Introducing Time Complexity

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The Initial Ideas ...

A short time ago I was chatting about and working on some puzzles with a friend, and casually mentioned something about how the time complexity of this particular problem behaved. What then transpired was that my friend didn't know anything about how the whole "Time Complexity" thing worked, and didn't understand about $\mathcal{P}$ versus $\mathcal{NP}$ and similar concepts.

For normal people that wouldn't perhaps be so surprising, but this friend is an outstandingly good mathematician, so I was caught out somewhat. But two or three years ago I'd been writing an article, or post, or book, or something, and never got round to "publishing" it in any form.

So here it is, in, what I hope, will be bite-sized, accessible chunks. I would really appreciate feedback on this. Although I'm posting it as a series of pages on my bloggy thing, I intend to come back and refine them as people point out errors, or places where the explanation could be improved. I'd love that - doing so would, to some extent, have the effect of "crowd sourcing" the posts/pages to become a decent resource.

And so we begin ...

What is "A Problem?"

There are many connected concepts, and in discussing these ideas with people I've found that many of them have the basic ideas, but not the technical understanding. And that's perfectly reasonable, because most "popular writing" doesn't actually give the technical definitions. And to some extent I'll be walking a rather fine line here as well, since I don't have the background to go into the deep technical details, but I'll try to be interesting and informative.

I'm going to talk about X different problems as specific examples, where X may well change. To start with, here are the "problems" (yes, that will become a technical term) I'll be using:

  • Squaring integers ( SQR );

  • Multiplication of integers ( MUL );

  • Factoring integers ( FAC );

  • Hamilton Cycle ( HAM );

  • Graph 3-Colouring ( G3C );

  • Satisfiability ( SAT ).

OK, so to start with, X=6.

Some of these may not be familiar to you, so we'll start with one that shouldn't take too much explaining: SQR.

So here's the setup. I have a set of 3x5 cards, and on one side is an integer. That's the side that you'll get shown, and on the other side is the square of that integer. So I might choose a card and hold it up to you, revealing the number "23". Your job, the problem you face, is then to tell me what's on the other side.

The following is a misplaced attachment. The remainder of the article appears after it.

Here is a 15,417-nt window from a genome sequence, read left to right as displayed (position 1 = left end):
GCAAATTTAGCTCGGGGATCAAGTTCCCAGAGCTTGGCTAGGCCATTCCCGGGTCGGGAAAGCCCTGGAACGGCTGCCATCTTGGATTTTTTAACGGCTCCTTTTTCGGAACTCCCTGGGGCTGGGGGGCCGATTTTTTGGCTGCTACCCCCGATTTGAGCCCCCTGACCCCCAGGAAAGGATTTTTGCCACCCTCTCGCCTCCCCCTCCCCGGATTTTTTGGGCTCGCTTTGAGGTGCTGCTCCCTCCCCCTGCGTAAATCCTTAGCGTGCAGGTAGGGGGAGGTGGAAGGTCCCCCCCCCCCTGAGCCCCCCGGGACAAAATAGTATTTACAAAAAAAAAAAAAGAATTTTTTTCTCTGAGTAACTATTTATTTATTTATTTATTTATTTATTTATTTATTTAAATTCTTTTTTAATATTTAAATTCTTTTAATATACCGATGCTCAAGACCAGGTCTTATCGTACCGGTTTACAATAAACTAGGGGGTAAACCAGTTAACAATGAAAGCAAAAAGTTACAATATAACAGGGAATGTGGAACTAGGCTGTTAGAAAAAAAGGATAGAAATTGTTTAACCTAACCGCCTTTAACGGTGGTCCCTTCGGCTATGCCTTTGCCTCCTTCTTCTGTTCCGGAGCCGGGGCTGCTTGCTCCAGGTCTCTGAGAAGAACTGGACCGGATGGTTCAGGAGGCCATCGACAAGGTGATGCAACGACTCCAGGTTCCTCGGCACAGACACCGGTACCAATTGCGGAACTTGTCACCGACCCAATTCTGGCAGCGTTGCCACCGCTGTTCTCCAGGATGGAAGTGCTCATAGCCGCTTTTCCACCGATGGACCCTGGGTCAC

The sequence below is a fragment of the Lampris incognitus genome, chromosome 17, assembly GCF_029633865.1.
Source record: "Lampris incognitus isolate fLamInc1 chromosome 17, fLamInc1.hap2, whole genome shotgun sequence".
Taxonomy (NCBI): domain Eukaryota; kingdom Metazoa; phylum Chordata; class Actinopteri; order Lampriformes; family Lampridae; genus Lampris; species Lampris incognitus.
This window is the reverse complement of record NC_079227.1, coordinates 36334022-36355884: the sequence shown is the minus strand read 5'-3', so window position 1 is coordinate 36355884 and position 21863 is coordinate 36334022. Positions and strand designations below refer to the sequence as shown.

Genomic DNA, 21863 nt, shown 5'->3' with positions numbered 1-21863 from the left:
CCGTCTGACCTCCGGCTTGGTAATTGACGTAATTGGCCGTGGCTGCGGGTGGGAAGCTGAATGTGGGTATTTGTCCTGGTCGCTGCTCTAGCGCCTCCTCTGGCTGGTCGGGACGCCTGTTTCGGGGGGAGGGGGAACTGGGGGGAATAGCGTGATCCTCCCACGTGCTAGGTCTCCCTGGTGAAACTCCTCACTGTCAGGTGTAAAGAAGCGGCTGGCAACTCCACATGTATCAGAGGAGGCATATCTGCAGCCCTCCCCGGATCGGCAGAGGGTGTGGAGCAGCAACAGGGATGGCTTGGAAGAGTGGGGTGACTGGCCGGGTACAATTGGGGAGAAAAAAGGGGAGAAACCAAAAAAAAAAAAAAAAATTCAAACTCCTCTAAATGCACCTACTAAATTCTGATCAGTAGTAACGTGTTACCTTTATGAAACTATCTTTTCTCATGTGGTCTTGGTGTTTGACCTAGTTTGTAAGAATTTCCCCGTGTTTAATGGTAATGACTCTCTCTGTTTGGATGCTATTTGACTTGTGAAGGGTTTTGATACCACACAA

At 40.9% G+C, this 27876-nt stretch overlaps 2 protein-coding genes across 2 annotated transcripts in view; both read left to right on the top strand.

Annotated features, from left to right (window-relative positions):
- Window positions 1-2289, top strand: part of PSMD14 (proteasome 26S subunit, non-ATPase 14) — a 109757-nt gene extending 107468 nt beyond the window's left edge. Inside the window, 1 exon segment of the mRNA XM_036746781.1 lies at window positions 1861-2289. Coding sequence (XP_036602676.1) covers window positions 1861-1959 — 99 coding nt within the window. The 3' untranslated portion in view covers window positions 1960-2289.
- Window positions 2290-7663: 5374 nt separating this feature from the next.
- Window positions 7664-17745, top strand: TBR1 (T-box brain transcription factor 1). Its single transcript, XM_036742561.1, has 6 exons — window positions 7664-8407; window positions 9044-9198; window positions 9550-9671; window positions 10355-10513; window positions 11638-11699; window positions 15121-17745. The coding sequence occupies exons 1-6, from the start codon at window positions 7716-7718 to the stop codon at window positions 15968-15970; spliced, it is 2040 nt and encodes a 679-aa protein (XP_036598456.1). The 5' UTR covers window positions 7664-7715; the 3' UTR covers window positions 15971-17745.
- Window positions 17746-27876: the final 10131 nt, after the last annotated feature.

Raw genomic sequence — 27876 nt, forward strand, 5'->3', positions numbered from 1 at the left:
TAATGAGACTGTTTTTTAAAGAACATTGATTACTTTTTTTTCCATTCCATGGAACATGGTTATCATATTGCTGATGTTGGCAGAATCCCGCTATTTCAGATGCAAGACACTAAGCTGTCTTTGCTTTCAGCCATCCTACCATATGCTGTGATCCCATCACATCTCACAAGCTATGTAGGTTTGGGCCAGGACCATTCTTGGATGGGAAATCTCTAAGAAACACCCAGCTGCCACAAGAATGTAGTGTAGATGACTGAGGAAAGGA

Soon we will talk about the process of deriving the response to each challenge. We do that by using an algorithm, and "Time Complexity" is analysing how long that algorithm will take.

That's where we're going with this - understanding that analysis. But that's some distance away yet, we need some groundwork first.

On this occasion what's on the other side will be "529", which you can easily determine by putting 23 into a calculator and pressing the right keys in the right order, or, if you're practised at this sort of thing, working it out in your head.

But the idea is that one can "compute" what's on the other side.

So one "instance" of the problem SQR is the number "23".

So here's a summary of the important terms (and don't worry, we'll go over these again):

  • An "Instance" is a specific Challenge/Response pair.
    • We can think of this as being on an 3x5 card, with the challenge on one side, and the response being what you need to produce.

  • A "Problem" is a set of instances.

So the problem SQR is a drawer full of 3x5 cards (which we call instances), each with a positive integer on the front and the square of that positive integer on the back.

Looking forward ...

I've started with SQR because it's easy to describe, and it feels fairly familiar and straight-forward, whereas some of the other problems are unfamiliar, obviously complicated, and it will come as no surprise that there are some tricky questions about them.

What may surprise you is that we are already on the verge of some research level maths into unanswered questions.

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